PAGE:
My Broadhead/Arrow Selection

Months before this trip I had to decide which equipment I would use for this cape buffalo hunt. Cape buffalo are legendary for their toughness. Their ribs are wide and they overlap each other behind the leg. They can live for days, not hours, with a gut shot and their vitals are relatively small compared to their stomach and intestines. With big old bulls approaching one ton, choosing the proper archery equipment is obviously critical for both the success of your hunt, and more importantly - your safety. So without question I did my homework and chose what I considered the perfect combination of broadhead, arrow, and Bow. Today we'll discuss my choice of broadhead and the testing which led me to this particular tip.


Muzzy Phantom SS (220 gr. 4-blade shown)

You may recall that back in the summer we did several tests using different arrow and broadhead combinations LINK TO FEATURE. The head I was most impressed with and chose for this hunt was the 2-blade, Stainless Steel Phantom broadhead by Muzzy Products. There were two things which really caught my eye about this head. First was the weight. At 200 grains it was just what I was looking for when assembling my super-heavy arrows. The second was the durability of the blades and ferrule. My tests were conducted on 3/4" plywood sheeting which is pretty tough. While it may not be the same as the ribs on a buffalo, it provided me with enough relative information to make a confident decision.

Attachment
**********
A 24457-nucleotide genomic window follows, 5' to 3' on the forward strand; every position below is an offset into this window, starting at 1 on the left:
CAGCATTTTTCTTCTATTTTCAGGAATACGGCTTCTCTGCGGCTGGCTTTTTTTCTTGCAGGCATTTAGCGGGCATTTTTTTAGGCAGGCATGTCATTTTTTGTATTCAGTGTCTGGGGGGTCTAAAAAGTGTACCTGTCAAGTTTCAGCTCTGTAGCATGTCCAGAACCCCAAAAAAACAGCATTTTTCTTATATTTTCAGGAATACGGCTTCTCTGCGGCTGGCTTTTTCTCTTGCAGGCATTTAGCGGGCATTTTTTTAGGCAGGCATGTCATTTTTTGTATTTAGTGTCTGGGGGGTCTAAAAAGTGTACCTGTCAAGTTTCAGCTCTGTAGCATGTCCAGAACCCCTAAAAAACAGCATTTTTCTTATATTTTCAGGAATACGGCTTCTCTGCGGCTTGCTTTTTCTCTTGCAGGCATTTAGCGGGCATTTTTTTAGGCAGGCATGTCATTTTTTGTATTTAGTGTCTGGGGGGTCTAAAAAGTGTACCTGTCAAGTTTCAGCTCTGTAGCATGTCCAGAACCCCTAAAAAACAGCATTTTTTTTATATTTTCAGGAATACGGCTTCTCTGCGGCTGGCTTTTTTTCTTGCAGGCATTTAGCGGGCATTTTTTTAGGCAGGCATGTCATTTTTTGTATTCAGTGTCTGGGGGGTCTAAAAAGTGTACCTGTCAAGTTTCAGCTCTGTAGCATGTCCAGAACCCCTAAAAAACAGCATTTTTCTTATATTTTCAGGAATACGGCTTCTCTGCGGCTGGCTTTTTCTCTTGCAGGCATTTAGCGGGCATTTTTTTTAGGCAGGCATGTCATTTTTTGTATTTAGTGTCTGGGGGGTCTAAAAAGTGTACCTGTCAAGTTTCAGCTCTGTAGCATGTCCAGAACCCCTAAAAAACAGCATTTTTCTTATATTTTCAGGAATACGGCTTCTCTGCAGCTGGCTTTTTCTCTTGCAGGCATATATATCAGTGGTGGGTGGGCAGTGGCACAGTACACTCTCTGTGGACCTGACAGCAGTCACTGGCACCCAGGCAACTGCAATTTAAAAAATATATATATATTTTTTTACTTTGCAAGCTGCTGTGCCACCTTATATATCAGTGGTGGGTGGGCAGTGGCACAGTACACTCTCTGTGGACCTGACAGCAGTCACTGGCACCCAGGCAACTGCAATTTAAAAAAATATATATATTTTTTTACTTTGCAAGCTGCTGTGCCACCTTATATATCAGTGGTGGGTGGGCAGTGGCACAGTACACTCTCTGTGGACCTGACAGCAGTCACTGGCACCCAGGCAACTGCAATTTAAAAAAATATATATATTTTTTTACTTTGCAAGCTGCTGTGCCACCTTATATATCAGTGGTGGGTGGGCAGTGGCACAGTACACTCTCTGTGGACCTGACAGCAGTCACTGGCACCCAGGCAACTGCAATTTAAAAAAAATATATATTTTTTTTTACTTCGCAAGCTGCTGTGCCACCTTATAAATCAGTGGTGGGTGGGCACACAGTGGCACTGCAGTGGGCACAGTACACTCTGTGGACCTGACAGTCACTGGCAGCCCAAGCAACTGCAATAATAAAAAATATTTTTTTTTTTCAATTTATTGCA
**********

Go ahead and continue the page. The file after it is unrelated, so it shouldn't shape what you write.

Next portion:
Testing showed the 2-blade broadhead penetrated far better than the 4-blade.

 

Testing also showed a dramatic difference between the heavy slower arrow, and the faster lighter arrow.

 

During Testing, I found that a 980 grain Easton 2018 shaft, with a graphite Easton Trooper shaft glued inside it, along with a 2-blade Muzzy Phantom had dramatically more penetration ability than any other combination I tested. The total arrow weight was right at 1000 grains. The super heavy mass of the arrow out of my 82lb bow produced KE of approximately 80 ft/lbs. The downside was my speed suffered. At only 190 fps, my pins would need to be spaced wide and range estimation became much more critical. Since I only shoot 20 yards, this would not be a problem. If I needed a second, longer shot, it may be a factor. Time will tell.

 

 

 

 

 

This Bowhunting Adventure is sponsored by these fine companies..

 

 

 

 

 

Next - Day 7


Our Professional Hunters for this safari is: Madiakgama Safaris
P.O. Box 138
VRYBURG
8600
Republic of South Africa
International Phone: 011-27-82-684222

USA Agent - Jeff Frey
Bowhunters Select Outfitters

717-261-5951
Email:
[email protected]